Monday, May 01, 2006
Among the other more... ah, shall we say (or type really)... exotic things celebrated on May Day historically were, in no particular order: "Morris dancing, crowning a May Queen, celebrating Green Man day and dancing around a Maypole"
And that is only "auld traditions" in England!
In the Açores (which we have just visited here on TLB Prime, thanks to my luminous slideshow... remember?!?) May 1st is "o dia do maio" and the "maio" in question is a sort of a scarecrow - a homemade mannequin that people leave on their porch to scare off any door-to-door salesmen... or visitors, outright!
All of that actually goes against the concept of labor - and quite sharply at times too! But that is another story...
Me, I just marvel at the fact that the Word of the Day for Monday May 1, 2006 is...
luminary \LOO-muh-nair-ee\, noun:
1. Any body that gives light, especially one of the heavenly bodies.
2. A person of eminence or brilliant achievement.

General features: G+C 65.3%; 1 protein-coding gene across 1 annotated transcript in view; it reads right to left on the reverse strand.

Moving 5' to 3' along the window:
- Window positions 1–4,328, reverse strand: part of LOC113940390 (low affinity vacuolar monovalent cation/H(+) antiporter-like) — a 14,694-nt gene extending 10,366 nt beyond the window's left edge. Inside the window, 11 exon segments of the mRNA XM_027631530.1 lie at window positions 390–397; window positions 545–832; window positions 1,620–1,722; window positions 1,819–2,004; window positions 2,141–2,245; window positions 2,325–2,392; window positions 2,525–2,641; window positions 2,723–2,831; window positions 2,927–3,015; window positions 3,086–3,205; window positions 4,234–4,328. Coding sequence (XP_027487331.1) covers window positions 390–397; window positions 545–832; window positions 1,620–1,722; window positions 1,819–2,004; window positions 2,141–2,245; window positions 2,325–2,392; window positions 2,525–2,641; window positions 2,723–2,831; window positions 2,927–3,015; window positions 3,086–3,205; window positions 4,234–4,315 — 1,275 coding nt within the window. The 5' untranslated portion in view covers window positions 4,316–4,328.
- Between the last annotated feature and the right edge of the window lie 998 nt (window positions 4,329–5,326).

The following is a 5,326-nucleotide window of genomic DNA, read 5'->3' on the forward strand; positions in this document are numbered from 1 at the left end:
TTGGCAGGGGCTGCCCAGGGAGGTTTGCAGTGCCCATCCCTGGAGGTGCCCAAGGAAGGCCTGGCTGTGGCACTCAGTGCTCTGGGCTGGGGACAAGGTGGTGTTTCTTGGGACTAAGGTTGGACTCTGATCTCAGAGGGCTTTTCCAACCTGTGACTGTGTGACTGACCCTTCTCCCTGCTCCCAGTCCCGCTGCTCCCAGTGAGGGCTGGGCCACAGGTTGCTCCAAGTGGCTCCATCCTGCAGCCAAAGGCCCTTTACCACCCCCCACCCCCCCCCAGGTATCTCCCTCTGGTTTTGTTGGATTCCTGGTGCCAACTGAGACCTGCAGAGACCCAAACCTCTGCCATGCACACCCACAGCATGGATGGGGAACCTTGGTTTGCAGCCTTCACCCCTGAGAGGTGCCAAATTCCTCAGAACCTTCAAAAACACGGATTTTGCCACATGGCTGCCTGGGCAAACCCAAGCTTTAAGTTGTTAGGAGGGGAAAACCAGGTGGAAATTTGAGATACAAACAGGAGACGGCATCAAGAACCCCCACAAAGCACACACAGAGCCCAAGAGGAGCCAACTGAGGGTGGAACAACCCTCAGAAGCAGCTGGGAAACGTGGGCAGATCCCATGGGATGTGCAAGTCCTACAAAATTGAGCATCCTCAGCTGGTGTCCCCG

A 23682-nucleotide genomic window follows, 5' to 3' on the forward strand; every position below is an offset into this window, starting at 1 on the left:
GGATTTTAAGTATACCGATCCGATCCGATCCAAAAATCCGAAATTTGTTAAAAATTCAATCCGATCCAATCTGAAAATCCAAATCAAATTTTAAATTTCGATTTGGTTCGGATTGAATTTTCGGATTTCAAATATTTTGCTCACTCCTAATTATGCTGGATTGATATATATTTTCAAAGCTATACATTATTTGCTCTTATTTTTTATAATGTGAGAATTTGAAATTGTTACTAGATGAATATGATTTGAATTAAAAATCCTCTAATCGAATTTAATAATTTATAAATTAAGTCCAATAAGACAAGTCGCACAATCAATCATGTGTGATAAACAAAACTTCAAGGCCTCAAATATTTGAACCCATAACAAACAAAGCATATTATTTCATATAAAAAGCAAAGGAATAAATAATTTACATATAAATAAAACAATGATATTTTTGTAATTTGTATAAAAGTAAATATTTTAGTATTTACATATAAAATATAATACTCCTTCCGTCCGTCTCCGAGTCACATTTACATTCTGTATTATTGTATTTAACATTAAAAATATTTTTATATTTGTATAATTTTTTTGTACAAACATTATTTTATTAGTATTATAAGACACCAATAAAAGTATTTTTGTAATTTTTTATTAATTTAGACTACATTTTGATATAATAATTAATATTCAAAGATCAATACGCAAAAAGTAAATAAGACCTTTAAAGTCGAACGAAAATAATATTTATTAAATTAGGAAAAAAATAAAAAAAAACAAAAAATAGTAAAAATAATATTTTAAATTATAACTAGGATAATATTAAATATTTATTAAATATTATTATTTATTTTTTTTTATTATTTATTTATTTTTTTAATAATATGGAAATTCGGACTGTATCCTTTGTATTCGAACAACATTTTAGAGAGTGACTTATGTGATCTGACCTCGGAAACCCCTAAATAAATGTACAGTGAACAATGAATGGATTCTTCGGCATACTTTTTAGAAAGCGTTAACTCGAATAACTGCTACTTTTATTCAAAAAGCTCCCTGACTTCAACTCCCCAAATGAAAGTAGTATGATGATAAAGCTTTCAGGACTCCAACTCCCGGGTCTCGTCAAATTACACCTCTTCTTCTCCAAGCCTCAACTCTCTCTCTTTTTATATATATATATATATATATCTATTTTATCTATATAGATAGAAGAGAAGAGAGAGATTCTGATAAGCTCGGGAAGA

Those who came to the Pyrenees sought the sublime in the mountains and the exotic in the population, drawn by the descriptions of ethnographers and literary luminaries like Vigny, Sand, Baudelaire and Flaubert.
-- Ruth Harris, Lourdes
. . .such jazz luminaries as Cab Calloway, Duke Ellington, Jimmie Lunceford, Louis Armstrong, and Earl Hines.
-- Daniel Mark Epstein, Nat King Cole
There's something comforting in those occasional lapses when a luminary lurches and trips over the humble stone his powerful torch somehow failed to reveal.
-- Brad Leithauser, "You Haven't Heard the Last of This", New York Times, August 30, 1998
Luminary derives from Latin luminare, "a window," from lumin-, lumen, "light."
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